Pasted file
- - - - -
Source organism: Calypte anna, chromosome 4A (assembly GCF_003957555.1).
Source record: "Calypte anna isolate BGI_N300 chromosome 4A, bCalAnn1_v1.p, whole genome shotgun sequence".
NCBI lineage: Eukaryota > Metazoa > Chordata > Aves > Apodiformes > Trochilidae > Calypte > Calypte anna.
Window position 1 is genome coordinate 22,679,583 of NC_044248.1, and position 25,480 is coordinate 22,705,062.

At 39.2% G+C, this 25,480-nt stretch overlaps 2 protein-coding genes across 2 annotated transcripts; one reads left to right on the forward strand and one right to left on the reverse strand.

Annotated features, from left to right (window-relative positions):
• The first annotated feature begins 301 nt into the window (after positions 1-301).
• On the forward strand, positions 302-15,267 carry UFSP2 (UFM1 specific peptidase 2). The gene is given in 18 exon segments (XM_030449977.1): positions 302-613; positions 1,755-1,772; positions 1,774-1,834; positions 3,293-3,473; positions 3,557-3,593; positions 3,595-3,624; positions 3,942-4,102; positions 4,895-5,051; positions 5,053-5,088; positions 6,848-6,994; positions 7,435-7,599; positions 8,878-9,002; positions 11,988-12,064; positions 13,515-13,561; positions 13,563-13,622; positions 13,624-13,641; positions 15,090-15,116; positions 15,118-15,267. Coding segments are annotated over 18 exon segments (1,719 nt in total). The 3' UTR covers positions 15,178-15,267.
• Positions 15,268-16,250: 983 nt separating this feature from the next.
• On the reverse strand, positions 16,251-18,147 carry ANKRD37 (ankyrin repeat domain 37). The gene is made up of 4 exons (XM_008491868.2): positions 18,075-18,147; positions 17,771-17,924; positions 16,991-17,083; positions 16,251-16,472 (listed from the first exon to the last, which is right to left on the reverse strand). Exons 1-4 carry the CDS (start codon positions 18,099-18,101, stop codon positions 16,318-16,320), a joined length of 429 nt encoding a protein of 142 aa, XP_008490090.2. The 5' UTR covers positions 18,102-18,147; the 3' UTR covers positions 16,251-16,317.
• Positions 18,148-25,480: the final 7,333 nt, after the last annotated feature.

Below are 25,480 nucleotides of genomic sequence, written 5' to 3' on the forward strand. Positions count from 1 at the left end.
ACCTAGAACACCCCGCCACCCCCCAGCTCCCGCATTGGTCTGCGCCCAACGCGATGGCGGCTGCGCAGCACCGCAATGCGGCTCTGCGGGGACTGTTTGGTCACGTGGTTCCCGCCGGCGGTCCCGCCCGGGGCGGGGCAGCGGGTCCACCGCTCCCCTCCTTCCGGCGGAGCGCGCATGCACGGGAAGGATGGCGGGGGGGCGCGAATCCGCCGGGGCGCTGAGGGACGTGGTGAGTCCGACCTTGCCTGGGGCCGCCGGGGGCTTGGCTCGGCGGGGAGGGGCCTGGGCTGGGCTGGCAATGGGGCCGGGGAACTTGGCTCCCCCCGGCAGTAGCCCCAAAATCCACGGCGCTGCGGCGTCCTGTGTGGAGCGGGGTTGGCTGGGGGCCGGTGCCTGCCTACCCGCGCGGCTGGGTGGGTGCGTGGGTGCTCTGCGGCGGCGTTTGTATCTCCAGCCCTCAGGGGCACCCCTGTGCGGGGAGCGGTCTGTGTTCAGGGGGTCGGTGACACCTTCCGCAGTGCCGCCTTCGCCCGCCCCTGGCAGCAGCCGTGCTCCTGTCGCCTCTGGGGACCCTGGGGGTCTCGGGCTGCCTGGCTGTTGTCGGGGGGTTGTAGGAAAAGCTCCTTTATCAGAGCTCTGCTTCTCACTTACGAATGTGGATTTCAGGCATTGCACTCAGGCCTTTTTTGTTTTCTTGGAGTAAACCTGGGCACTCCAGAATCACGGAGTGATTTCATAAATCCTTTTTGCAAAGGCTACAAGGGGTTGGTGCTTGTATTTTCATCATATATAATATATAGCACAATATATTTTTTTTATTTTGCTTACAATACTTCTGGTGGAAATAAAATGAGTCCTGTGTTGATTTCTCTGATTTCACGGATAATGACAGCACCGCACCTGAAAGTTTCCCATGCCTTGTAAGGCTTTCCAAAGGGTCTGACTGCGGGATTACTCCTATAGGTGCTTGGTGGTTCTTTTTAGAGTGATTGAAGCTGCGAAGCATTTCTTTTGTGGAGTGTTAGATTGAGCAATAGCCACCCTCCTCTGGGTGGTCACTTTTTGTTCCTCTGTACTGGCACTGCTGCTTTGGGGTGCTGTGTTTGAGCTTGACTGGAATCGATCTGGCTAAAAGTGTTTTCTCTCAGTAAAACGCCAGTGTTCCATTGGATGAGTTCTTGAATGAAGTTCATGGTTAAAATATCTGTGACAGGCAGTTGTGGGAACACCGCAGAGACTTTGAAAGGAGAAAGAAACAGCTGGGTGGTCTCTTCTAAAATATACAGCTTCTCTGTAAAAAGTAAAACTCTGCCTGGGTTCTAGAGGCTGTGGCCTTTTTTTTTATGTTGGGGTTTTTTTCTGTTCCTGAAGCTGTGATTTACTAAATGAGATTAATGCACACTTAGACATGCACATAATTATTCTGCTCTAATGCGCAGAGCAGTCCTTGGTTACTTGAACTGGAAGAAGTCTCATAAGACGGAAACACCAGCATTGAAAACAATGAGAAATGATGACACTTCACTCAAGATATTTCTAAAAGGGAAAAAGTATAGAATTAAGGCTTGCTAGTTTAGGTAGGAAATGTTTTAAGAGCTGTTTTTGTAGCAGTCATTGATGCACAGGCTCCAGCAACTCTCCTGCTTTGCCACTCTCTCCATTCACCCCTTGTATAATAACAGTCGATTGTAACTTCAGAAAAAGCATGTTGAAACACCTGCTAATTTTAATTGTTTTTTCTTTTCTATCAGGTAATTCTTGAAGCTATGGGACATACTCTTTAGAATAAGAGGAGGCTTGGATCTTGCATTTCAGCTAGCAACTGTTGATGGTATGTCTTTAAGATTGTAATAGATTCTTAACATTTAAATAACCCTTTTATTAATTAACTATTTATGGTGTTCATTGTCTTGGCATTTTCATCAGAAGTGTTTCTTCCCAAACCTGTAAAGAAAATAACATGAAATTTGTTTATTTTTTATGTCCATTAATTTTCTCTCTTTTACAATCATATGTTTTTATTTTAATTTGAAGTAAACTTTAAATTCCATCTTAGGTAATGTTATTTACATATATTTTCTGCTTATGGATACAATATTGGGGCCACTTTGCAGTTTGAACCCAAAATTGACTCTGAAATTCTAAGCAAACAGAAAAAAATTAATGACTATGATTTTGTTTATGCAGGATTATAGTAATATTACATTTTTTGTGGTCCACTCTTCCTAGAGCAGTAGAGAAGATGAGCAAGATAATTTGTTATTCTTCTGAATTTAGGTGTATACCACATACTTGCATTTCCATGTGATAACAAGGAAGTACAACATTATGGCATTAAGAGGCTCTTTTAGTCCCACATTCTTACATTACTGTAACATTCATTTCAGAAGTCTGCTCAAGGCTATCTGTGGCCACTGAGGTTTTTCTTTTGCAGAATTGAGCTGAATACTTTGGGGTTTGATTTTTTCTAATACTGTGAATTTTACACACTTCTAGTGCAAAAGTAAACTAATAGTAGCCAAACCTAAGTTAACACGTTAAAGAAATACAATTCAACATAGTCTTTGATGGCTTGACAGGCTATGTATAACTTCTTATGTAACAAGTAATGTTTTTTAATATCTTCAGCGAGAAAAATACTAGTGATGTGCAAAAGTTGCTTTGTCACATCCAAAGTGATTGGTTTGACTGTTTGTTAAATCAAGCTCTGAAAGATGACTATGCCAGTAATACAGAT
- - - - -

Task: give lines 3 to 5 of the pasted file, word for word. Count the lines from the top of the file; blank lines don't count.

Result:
NCBI lineage: Eukaryota > Metazoa > Chordata > Aves > Apodiformes > Trochilidae > Calypte > Calypte anna.
Window position 1 is genome coordinate 22,679,583 of NC_044248.1, and position 25,480 is coordinate 22,705,062.

At 39.2% G+C, this 25,480-nt stretch overlaps 2 protein-coding genes across 2 annotated transcripts; one reads left to right on the forward strand and one right to left on the reverse strand.